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“Both the state and federal governments must be more cognizant of the financial pressures created by unfunded mandates," according to Joel Griffith, the deputy research director at the National Association of Counties.
Federal and state governments increasingly burden the nation's counties with unfunded mandates, with 45 percent of the 48 states with county governments reducing monetary allocations while imposing new directives, according to a new National Association of Counties report.
The number of criminal justice, public safety, health and human services, transportation, infrastructure, and administration mandates are up, according to the “Doing More With Less” report, so much so that 73 percent of states report escalating county mandate numbers or costs, decreased funding or both in the last decade.
Pennsylvania, North Carolina, Texas and Arizona were among the states that increased the number of mandates and decreased funding, while only Montana decreased mandates and increased funding. Among states that either maintained the status quo or else increased or decreased both factors together were California, Oregon and Colorado.
“Both the state and federal governments must be more cognizant of the financial pressures created by unfunded mandates,” Joel Griffith, NACo’s deputy research director and the report’s co-author, said in a statement. “Prudence of a mandate cannot be inferred solely by the constitutionality of that mandate.”
Further muddying the waters is the fact states are limiting the ability of counties to raise the revenue needed to fund programs and services. Of the 45 states where counties collect property taxes, 42 limit that authority. And while only 29 states have counties collect sales taxes, 26 cap them and 19 require voter approval.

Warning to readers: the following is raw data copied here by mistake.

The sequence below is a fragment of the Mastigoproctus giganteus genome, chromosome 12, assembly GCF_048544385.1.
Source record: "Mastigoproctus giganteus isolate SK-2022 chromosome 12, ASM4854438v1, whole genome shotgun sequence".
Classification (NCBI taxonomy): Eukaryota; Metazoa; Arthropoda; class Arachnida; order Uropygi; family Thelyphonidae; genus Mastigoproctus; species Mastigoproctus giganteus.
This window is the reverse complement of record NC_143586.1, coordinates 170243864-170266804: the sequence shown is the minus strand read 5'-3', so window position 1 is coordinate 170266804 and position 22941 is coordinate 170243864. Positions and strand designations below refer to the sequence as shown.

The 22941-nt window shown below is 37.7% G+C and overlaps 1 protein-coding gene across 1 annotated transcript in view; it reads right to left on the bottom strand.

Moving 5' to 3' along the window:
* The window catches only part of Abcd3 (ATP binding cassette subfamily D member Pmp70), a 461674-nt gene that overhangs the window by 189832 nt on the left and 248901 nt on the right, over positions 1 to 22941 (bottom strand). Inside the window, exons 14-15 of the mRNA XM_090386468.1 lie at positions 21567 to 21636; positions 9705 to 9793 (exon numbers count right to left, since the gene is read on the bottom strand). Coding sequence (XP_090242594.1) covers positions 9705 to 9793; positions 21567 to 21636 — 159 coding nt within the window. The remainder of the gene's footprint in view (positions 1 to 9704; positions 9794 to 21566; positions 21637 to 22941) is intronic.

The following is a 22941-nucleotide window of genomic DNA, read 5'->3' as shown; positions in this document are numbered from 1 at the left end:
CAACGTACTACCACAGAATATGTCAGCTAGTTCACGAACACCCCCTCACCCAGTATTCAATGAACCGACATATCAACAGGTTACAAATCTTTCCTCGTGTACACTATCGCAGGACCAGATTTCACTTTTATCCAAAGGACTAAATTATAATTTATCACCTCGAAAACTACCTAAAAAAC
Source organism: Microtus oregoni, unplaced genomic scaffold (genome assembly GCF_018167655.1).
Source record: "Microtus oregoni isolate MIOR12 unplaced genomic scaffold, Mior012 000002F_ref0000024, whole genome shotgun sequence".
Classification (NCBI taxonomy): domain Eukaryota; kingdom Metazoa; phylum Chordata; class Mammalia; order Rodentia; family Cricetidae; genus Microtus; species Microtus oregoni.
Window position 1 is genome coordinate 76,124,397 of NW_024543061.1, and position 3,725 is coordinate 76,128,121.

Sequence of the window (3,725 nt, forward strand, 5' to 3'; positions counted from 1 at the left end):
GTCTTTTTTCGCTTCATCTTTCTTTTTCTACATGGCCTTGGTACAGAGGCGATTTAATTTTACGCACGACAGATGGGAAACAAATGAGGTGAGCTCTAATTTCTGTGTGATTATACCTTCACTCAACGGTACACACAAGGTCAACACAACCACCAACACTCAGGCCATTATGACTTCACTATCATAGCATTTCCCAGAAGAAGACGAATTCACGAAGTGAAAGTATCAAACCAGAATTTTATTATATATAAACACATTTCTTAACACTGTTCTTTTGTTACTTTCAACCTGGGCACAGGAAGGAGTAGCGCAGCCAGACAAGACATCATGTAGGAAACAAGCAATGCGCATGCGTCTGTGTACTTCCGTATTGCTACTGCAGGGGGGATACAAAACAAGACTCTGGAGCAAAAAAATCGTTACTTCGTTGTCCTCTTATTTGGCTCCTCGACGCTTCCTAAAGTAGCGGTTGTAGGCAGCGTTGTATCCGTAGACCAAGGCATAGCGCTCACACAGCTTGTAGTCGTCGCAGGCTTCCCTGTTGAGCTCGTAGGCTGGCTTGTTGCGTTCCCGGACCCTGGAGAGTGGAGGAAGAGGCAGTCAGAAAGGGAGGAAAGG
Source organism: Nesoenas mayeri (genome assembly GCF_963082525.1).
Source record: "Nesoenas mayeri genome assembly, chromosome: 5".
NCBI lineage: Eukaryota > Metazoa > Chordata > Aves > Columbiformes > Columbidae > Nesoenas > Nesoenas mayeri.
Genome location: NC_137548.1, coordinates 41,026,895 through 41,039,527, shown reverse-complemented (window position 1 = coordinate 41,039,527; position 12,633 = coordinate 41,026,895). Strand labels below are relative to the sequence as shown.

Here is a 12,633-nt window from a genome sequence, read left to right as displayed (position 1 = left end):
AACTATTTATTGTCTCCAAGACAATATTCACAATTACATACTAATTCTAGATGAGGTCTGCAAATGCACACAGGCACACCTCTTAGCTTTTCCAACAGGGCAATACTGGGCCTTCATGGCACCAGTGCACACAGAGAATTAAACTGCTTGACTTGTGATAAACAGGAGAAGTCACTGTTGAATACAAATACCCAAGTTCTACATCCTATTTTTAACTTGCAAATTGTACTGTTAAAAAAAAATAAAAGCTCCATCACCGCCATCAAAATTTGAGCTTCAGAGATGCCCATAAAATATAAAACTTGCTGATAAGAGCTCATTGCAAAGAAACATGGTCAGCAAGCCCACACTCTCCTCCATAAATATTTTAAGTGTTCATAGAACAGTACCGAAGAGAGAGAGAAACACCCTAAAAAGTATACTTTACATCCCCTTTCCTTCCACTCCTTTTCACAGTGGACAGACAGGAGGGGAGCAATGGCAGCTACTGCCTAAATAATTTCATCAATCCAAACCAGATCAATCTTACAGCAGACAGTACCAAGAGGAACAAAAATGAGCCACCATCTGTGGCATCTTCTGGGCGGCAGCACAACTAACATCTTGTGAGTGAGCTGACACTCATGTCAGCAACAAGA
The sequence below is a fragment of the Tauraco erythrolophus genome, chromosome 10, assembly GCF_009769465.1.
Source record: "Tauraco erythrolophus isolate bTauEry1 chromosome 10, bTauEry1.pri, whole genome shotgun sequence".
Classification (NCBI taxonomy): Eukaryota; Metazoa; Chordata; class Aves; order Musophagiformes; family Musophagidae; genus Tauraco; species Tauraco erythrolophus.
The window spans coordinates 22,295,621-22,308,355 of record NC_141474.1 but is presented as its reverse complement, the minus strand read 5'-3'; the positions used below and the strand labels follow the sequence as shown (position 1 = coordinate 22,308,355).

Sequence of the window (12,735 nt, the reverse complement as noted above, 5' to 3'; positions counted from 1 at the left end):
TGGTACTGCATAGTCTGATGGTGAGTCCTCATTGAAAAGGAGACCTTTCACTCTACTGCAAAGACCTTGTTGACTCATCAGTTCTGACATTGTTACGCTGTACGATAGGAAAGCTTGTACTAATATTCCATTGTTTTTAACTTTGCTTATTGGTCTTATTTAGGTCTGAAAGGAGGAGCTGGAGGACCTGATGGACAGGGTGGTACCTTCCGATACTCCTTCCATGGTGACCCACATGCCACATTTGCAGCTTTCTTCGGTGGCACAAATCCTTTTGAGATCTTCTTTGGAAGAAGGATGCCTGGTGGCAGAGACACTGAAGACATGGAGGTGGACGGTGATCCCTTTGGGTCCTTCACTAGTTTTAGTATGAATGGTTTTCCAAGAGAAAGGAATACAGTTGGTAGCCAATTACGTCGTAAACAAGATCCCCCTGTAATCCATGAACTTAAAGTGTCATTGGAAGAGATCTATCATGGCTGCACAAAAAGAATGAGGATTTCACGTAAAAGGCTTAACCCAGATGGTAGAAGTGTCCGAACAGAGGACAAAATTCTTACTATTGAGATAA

Revenues are further affected by economic and technological developments in the form of marijuana legalization, declining oil and natural gas prices, and the rise of ride-hailing apps and Airbnb.
The “dark store” method of assessing big-box stores values operating retail locations as vacant or closed for tax purposes, causing problems for counties in at least 12 states, according to the report:
Counties often lack the human resources needed to challenge these valuations in court, even if financially possible. For instance, until October of 2016, Ala. state law required the local district attorney to handle all ad valorem tax cases within their respective district. Recently passed state legislation permits county boards to retain outside counsel in property tax appeals. Funding is derived from the county’s reappraisal budget. Counties can also take measures to prevent “dark store” appeals. For example, some counties in Ga. issued ordinances prohibiting deed restrictions and requiring big box stores to demolish the building upon discontinuation of retail use. One item on Wisconsin’s county legislative agenda for 2017-2018 in the taxation and finance arena is “Amend property tax assessment to close the ‘dark store’ loophole.” Counties recognize that this loss in property tax revenue results in a higher tax burden for the other property owners in the county, reduced services or both.
While there’s no easy fix for fulfilling mandates while being prohibited from developing revenue streams, public-private partnerships with outside groups that can provide services, lobby for policy changes or create special-purpose taxing districts offer one path forward.
In its report, NACo urges federal and state governments to recognize the pressures counties are under due to unfunded mandates and that full funding for compliance along with increased county autonomy is needed.
“Counties are trailblazing new ways to serve residents,” Matthew Chase, NACo’s executive director, said in a statement. “Ultimately, counties are delivering essential services—like transportation, infrastructure, justice, public health and public safety—as efficiently as possible to improve residents’ quality of life.”
Read the full report here.
Dave Nyczepir is a News Editor at Government Executive’s Route Fifty and is based in Washington D.C.